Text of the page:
tour around the circuit. For several days after,
in riding to my appointments, little Mary and
the Sabbath school were on my mind. How
useful, thought I, are these schools But for
them this little girl might have spent her time
carelessly, trifling away her precious hours;
but for these she would have had no library of
books, no Bible; she might have been disobe-
dient to her parents, and rude to her brothers
and sisters; but now, taught as she is in
the Holy Scriptures, she will soon become
a Sabbath school teacher; one that will try to



induce the children of her class to do as she has
done, learn nearly half of the New Testament,
and a number of other useful books. In a word,
she will soon be a pattern of true piety in this
neighbourhood, a great blessing to her parents
and friends, and an honour to the cause of God.
These were some of my musings when leav-
ing the scene just described. But 0 how short
is our sight into futurity-! How little do we %now
of what will be! How wonderfully mysterious
are the ways of Providence When we calcu.
late on future ease and prosperity, he sees
trouble and vexation in our pathway. The per.
sons whom we deem most promising, and desire
to live longest, calculating on their greater use-
fulness in the world, are frequently the very
ones-whom Providence has been thus early pre-
paring for a better world and more worthy-so-
ciety. I have here to record another sad in
stance of this description, to be numbered among
the many that have already occurred, in which
persons of the greatest comparative attainments,
and promising the most enlarged satisfaction
to the hopes of anxious friends, have been soon
smitten by disease-cut down as the tender
flower, and much too soon for our comfort laid
in the cold grave.
How gloomy are such providence when con-
templated simply by the light of reason, inde-
pendent of revelation! Indeed they would be
almost beyond endurance, were we not blessed
with the cheering light of the Holy Bible, which
happily turns our eyes away from the darkness



of earth, and opens an immortality to our view
and contemplation, where beauty is undying,
and moral excellence never decays. By the
light which the Bible casts on such circum-
stances, lost children and friends, whom we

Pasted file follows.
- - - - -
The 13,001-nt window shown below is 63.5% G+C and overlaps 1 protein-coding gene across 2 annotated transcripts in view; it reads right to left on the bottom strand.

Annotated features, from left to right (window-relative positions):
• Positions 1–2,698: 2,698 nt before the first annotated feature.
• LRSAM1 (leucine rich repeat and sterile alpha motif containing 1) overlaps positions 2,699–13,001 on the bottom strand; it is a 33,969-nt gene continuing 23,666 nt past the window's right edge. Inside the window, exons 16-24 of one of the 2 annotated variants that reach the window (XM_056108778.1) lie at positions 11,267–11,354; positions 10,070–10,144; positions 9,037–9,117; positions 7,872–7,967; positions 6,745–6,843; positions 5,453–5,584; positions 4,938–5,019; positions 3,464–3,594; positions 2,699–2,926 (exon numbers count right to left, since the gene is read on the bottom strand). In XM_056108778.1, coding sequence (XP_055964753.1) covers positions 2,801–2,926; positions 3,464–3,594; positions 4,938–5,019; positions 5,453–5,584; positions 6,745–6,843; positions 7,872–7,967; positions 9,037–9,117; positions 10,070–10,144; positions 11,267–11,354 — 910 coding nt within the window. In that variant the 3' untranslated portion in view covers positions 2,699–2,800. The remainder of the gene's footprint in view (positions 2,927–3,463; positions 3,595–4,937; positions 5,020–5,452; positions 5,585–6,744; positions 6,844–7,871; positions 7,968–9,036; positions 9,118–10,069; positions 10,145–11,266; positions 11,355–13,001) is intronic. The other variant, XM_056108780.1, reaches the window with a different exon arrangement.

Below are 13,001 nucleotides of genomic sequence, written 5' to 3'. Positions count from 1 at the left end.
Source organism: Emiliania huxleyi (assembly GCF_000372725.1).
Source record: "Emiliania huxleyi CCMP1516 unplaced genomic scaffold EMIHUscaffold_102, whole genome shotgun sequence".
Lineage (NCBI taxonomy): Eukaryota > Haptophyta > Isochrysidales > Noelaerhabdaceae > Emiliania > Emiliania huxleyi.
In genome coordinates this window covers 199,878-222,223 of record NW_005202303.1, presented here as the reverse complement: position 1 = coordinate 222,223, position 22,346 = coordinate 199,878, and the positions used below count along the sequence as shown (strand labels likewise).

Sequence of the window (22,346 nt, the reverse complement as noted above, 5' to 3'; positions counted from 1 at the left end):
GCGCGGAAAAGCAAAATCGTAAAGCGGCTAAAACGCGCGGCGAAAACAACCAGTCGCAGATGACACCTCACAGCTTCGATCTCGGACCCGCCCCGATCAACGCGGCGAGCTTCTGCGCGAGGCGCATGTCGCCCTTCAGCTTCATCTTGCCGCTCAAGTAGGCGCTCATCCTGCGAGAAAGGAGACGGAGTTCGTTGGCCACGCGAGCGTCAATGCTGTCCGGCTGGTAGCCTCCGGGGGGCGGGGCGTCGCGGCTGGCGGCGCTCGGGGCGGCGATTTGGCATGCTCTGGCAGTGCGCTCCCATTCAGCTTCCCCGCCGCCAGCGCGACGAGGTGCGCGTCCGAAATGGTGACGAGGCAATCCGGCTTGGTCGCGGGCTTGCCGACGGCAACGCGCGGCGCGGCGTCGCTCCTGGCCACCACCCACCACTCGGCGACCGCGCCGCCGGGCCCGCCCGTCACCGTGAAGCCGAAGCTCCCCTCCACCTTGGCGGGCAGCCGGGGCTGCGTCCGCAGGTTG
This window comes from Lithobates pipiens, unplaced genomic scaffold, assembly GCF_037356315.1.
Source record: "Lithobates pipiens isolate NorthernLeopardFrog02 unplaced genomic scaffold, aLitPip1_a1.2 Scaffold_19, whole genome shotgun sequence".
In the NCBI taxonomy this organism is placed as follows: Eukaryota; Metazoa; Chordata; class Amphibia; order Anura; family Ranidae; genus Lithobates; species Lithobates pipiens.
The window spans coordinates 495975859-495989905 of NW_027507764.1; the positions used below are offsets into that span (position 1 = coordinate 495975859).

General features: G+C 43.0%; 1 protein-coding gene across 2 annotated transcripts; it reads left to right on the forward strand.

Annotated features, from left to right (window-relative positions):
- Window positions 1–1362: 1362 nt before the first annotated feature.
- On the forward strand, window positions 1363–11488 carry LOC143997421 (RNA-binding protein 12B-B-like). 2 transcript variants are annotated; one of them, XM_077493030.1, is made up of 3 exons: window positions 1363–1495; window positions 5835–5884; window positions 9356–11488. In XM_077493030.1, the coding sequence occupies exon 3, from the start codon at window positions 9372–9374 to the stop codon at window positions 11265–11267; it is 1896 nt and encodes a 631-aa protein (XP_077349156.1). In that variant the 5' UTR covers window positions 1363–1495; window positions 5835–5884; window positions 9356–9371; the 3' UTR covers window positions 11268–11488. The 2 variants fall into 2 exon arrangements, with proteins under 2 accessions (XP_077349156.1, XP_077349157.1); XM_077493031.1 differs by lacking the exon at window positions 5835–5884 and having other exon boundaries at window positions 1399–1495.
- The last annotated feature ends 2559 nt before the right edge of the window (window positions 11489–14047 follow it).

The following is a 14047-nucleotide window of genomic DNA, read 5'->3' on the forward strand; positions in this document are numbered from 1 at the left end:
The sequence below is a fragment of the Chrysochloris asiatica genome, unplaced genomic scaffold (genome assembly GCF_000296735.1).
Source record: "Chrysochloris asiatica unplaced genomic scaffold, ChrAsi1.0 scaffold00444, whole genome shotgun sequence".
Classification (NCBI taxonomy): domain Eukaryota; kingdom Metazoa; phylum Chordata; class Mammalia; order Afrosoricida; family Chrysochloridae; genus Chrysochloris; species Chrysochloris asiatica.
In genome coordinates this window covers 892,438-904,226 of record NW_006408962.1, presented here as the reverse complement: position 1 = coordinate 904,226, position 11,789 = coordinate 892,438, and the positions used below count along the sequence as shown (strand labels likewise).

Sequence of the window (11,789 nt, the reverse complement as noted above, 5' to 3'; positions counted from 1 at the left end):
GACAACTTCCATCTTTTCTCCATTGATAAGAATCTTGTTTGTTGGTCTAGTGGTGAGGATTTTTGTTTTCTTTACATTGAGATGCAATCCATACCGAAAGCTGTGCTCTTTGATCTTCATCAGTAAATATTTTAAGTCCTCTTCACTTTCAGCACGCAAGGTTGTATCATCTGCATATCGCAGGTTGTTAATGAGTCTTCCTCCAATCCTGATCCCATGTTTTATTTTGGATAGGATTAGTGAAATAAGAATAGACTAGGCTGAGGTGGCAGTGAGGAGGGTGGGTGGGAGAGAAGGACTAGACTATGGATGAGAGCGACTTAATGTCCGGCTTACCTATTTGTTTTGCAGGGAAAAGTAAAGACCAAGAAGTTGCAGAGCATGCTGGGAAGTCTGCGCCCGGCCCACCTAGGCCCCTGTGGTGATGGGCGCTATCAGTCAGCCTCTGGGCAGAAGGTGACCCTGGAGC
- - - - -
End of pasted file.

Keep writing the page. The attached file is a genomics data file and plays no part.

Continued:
leave dearly loved, are seen taken from one
world to another; from pain, trouble, and sor-
row in this state, to joys which will never
pass away, where the eye shall never be wet
with tears, and where friends, once united, shall
part no more.
But to resume my narrative. Before I had
come to that part of my circuit again in which
this family resided, the unwelcome tidings
reached me that little Mary was sick, and her
friends were apprehensive she would not re-
cover, accompanied by an urgent request that
I should come and see her with all convenient
speed. Of course I hastened to the place, en.
tered the room, and found her lying on the bed
in much composure, while her friends were
gathered around, with looks of deep solicitude.
I was soon seated by her, and inquired how
she felt. Her feeble reply was, that she was
quite sick. After making some inquiries of
her friends, and briefly examining her symp.
toms, I perceived their fears were not ground-
less. In my view' but little hope existed that
she would ever recover. Disease had pros-
trated her strength, and it was apparent death
was not far off.
Mary, said I, are you willing to die ? Whether
this was the first time that death had been


Tr T-sRn CI nLDRnBI.

named to he I do not know ; but, with stream.
ing eyes, she replied, Yes, sir." What, will.
ing to leave your father and mother who love
you so much, and have done for you all that
you have desired! and all your brothers and
sisters whom you so much love; and the Sab-
bath school where you have so frequently at-
tended, and heard the prayers of the superin-
tendent, where your teachers have so often
instructed you to read the Holy Bible? "Yes,"
she replied .again, I am willing."
But you know it is a great thing to die,
Mary, and all need a preparation, for so great
a change. And do you know that you are
prepared to leave the world ? She replied, I
think I am, sir.'I How do you know this.? I
inquired. 0 I learned," said she, by reading
my Bible, that I was a sinner as well as others,
that Jesus Christ came into.the world to save
sinners, and that he would save all who prayed
and repented of their sins, and then he would
love them as his children." She said that she
had been praying, and was truly sorry for all
her sins, and she now felt that Jesus loved ber,
and would receive her; therefore she was will-
ing to die, as she believed -she would go to
heaven, and be with Jesus who had died for her.